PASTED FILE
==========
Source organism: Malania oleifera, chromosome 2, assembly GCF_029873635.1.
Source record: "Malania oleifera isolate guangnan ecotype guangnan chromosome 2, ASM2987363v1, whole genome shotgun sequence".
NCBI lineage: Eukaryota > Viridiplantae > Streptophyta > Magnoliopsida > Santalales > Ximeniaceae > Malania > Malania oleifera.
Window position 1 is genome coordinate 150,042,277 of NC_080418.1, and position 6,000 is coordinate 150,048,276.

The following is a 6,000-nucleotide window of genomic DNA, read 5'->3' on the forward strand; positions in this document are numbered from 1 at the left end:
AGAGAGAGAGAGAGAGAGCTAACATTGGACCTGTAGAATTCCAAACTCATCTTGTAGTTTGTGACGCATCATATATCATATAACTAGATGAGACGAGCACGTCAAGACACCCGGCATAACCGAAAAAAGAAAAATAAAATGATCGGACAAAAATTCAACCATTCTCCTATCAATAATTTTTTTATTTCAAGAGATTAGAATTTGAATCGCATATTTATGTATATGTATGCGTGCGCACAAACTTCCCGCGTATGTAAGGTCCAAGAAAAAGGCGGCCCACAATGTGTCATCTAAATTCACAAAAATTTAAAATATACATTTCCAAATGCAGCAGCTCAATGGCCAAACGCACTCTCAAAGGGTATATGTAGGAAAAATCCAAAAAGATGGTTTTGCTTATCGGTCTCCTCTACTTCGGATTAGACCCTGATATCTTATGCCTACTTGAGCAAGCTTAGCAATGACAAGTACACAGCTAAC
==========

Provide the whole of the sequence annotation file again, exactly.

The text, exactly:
Source organism: Malania oleifera, chromosome 2, assembly GCF_029873635.1.
Source record: "Malania oleifera isolate guangnan ecotype guangnan chromosome 2, ASM2987363v1, whole genome shotgun sequence".
NCBI lineage: Eukaryota > Viridiplantae > Streptophyta > Magnoliopsida > Santalales > Ximeniaceae > Malania > Malania oleifera.
Window position 1 is genome coordinate 150,042,277 of NC_080418.1, and position 6,000 is coordinate 150,048,276.

The following is a 6,000-nucleotide window of genomic DNA, read 5'->3' on the forward strand; positions in this document are numbered from 1 at the left end:
AGAGAGAGAGAGAGAGAGCTAACATTGGACCTGTAGAATTCCAAACTCATCTTGTAGTTTGTGACGCATCATATATCATATAACTAGATGAGACGAGCACGTCAAGACACCCGGCATAACCGAAAAAAGAAAAATAAAATGATCGGACAAAAATTCAACCATTCTCCTATCAATAATTTTTTTATTTCAAGAGATTAGAATTTGAATCGCATATTTATGTATATGTATGCGTGCGCACAAACTTCCCGCGTATGTAAGGTCCAAGAAAAAGGCGGCCCACAATGTGTCATCTAAATTCACAAAAATTTAAAATATACATTTCCAAATGCAGCAGCTCAATGGCCAAACGCACTCTCAAAGGGTATATGTAGGAAAAATCCAAAAAGATGGTTTTGCTTATCGGTCTCCTCTACTTCGGATTAGACCCTGATATCTTATGCCTACTTGAGCAAGCTTAGCAATGACAAGTACACAGCTAAC